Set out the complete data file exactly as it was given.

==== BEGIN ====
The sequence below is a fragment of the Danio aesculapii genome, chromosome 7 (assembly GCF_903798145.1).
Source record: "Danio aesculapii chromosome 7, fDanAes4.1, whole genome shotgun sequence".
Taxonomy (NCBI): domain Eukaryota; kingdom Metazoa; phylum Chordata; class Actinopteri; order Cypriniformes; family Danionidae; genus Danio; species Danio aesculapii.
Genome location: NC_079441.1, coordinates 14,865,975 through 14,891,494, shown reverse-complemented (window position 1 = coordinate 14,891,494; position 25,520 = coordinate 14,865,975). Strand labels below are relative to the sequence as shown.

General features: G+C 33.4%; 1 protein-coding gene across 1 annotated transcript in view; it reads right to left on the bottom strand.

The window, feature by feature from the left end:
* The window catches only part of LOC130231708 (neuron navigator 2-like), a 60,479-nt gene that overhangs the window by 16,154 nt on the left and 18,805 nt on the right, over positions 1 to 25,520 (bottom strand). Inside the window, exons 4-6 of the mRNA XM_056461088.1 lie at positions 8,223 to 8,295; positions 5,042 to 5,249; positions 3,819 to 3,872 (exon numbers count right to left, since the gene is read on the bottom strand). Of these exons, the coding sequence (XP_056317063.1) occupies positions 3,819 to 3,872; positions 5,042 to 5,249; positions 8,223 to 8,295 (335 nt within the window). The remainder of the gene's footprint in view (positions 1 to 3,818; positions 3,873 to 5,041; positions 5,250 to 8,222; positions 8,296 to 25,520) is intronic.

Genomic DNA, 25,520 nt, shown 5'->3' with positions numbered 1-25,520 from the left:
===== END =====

The sequence below is a fragment of the Danio aesculapii genome, chromosome 7 (assembly GCF_903798145.1).
Source record: "Danio aesculapii chromosome 7, fDanAes4.1, whole genome shotgun sequence".
Taxonomy (NCBI): domain Eukaryota; kingdom Metazoa; phylum Chordata; class Actinopteri; order Cypriniformes; family Danionidae; genus Danio; species Danio aesculapii.
Genome location: NC_079441.1, coordinates 14,865,975 through 14,891,494, shown reverse-complemented (window position 1 = coordinate 14,891,494; position 25,520 = coordinate 14,865,975). Strand labels below are relative to the sequence as shown.

General features: G+C 33.4%; 1 protein-coding gene across 1 annotated transcript in view; it reads right to left on the bottom strand.

The window, feature by feature from the left end:
* The window catches only part of LOC130231708 (neuron navigator 2-like), a 60,479-nt gene that overhangs the window by 16,154 nt on the left and 18,805 nt on the right, over positions 1 to 25,520 (bottom strand). Inside the window, exons 4-6 of the mRNA XM_056461088.1 lie at positions 8,223 to 8,295; positions 5,042 to 5,249; positions 3,819 to 3,872 (exon numbers count right to left, since the gene is read on the bottom strand). Of these exons, the coding sequence (XP_056317063.1) occupies positions 3,819 to 3,872; positions 5,042 to 5,249; positions 8,223 to 8,295 (335 nt within the window). The remainder of the gene's footprint in view (positions 1 to 3,818; positions 3,873 to 5,041; positions 5,250 to 8,222; positions 8,296 to 25,520) is intronic.

Genomic DNA, 25,520 nt, shown 5'->3' with positions numbered 1-25,520 from the left: